Few things get closer to the heart of what an international concert tour can teach than performing with a local group.
Joint concerts can be tricky to co-ordinate, given that typical concert seasons and touring times mean host groups aren’t always available. But when they’re possible, they are such a beautiful, clear example of how much we have in common with our brothers and sisters around the globe.
The West Village Chorale from New York City had one such experience while traveling through Greece last summer. As the tour unfolded, the members’ Facebook posts were full of snapshots of the singers exploring ancient archaeological sites in the radiant sunlight, tales of the choir warming up in some of the country’s finest Neo-classical venues, and, as you would hope, a copious amount of photos of them hanging out on the beach under that famously deep blue sky. But, by the night of their final concert on the island of Tinos, a joint concert with Ta Paidia tis Horodias, the local youth choir, the status updates were filled with even deeper emotion. Former Artistic Director Michael Conley posted:
The best moments of the tour happened last night when we shared our final concert with a local children's choir. During the warm-up they sang an American spiritual, which wasn't on their program, just for us. It was so lovely! And during the concert they sang an Eastern Orthodox hymn, an Ave Maria, a Greek folk song, and ended with Leonard Cohen's "Hallelujah" in Greek! It was so moving and so heartfelt, and such a perfect expression of what we need a lot more of in the world: joyfully crossing borders and tearing down walls. May the children show us the way!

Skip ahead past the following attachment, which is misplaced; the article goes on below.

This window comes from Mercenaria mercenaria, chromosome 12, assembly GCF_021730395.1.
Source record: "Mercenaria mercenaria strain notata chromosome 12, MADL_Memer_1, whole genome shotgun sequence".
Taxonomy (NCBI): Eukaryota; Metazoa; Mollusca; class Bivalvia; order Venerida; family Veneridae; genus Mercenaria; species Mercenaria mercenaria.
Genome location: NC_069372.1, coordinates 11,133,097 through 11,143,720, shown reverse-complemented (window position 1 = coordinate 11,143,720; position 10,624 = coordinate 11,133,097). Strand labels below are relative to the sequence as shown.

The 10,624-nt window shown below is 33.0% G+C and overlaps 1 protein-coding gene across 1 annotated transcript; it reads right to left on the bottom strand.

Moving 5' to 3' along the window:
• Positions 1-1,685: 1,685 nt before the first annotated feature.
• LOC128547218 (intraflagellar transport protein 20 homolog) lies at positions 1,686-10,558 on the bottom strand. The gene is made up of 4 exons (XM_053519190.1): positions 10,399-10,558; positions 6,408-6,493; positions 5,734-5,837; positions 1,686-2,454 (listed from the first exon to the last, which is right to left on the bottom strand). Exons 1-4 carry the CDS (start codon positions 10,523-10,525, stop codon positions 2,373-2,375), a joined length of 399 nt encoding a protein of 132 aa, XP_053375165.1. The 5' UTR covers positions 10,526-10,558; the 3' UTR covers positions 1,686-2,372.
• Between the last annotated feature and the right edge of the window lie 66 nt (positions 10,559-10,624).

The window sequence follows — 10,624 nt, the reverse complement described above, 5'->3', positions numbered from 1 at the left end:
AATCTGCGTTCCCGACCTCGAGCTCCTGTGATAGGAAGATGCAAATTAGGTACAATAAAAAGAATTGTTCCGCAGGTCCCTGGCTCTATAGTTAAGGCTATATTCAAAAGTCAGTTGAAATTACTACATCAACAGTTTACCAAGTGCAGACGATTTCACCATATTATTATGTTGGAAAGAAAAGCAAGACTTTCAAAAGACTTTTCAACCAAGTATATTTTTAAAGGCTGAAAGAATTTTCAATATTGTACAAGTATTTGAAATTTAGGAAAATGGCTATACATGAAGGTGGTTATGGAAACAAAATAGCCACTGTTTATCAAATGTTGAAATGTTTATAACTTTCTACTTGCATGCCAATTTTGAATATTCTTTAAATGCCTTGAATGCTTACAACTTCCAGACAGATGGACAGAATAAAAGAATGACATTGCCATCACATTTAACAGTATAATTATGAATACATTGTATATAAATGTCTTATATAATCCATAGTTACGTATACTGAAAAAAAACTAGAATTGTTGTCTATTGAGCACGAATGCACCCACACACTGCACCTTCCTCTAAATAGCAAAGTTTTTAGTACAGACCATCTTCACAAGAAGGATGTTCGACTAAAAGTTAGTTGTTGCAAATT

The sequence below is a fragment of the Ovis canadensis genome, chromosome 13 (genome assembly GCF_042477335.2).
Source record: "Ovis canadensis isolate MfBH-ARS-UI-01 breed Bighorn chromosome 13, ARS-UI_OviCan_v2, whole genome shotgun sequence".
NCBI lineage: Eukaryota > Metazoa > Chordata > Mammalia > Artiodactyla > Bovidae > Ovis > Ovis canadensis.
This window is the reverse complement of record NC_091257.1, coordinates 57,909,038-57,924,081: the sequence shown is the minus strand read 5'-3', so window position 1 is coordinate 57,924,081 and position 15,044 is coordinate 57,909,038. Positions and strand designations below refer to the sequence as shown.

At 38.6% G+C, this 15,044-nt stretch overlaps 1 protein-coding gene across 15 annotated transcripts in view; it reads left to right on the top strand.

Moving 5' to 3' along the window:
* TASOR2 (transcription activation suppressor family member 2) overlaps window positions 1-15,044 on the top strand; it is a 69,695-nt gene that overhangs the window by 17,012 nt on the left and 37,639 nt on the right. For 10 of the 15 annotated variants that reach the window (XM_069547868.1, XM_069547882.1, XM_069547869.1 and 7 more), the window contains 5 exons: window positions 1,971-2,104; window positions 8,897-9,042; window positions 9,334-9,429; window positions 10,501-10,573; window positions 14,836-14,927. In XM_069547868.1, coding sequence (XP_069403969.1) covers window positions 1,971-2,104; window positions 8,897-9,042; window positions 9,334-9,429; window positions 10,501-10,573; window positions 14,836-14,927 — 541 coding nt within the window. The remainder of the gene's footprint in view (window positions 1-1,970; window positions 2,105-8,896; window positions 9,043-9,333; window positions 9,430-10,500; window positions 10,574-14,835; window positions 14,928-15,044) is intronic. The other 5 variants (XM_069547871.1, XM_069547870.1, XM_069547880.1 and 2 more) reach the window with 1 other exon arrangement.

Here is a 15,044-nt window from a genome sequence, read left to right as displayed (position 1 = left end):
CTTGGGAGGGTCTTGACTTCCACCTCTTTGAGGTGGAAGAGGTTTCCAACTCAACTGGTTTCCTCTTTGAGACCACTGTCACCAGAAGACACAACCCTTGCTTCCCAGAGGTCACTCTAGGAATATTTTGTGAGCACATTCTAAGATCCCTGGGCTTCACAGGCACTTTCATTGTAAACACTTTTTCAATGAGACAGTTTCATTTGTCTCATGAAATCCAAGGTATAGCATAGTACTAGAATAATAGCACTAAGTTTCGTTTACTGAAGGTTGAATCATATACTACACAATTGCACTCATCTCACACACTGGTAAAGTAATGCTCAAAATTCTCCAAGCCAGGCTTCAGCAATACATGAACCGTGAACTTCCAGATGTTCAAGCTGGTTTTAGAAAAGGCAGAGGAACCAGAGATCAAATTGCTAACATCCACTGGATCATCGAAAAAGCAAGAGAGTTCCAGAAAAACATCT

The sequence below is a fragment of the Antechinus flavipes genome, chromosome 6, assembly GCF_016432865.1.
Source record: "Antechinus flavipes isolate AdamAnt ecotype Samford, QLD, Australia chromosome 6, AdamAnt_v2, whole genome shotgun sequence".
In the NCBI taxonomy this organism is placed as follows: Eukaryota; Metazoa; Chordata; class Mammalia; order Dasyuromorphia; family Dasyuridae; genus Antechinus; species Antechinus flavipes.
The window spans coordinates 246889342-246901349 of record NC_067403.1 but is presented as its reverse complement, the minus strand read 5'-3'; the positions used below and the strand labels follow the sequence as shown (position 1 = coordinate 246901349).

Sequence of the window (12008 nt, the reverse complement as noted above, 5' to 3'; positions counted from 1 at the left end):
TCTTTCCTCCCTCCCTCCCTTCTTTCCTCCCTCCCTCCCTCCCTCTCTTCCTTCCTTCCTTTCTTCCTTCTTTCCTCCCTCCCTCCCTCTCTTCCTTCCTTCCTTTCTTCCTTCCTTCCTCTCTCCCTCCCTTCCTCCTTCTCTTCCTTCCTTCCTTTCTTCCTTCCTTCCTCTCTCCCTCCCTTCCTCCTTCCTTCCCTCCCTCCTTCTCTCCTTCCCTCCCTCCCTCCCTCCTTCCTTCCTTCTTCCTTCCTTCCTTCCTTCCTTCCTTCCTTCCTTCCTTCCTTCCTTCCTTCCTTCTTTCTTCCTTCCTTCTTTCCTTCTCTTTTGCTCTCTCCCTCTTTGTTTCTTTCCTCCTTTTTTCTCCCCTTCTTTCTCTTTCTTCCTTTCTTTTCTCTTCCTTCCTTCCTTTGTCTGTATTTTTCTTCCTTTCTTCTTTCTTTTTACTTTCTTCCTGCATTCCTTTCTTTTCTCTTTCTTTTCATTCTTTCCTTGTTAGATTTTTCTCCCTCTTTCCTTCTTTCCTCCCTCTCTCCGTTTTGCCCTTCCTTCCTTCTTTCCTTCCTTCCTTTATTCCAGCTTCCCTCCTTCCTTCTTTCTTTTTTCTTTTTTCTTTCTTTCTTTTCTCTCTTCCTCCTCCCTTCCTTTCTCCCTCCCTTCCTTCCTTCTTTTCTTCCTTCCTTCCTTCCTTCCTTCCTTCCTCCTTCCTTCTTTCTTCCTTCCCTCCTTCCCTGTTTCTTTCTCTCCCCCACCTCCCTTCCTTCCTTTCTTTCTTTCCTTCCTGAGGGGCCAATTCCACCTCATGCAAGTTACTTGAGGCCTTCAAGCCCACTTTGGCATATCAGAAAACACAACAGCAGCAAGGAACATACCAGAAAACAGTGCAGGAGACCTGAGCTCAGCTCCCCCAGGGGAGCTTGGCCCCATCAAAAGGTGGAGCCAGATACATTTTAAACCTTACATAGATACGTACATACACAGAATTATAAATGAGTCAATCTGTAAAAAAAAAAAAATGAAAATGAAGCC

The touching concert experience continued to resonate after the Chorale went home and inspired them to pool donations for the youth choir. After only a few short weeks, they raised $1,500. Of the gift, Georgia Bakogianni, Ta Paidia tis Horodias’s director, said, “It is like a gift coming from heaven and this is proof that music can bring people together and make us better!”
The Greek choir has always wanted to perform beyond Tinos, and now the group is able to do just that, at a festival of school choirs in the spring of 2017. “Thanks to you, we will be able to climb up a level and have new choral experiences,” Georgia said. As WVC singer Marianna Cayten said, “I’m so happy we can do a bit to expand their world. They certainly did for us.”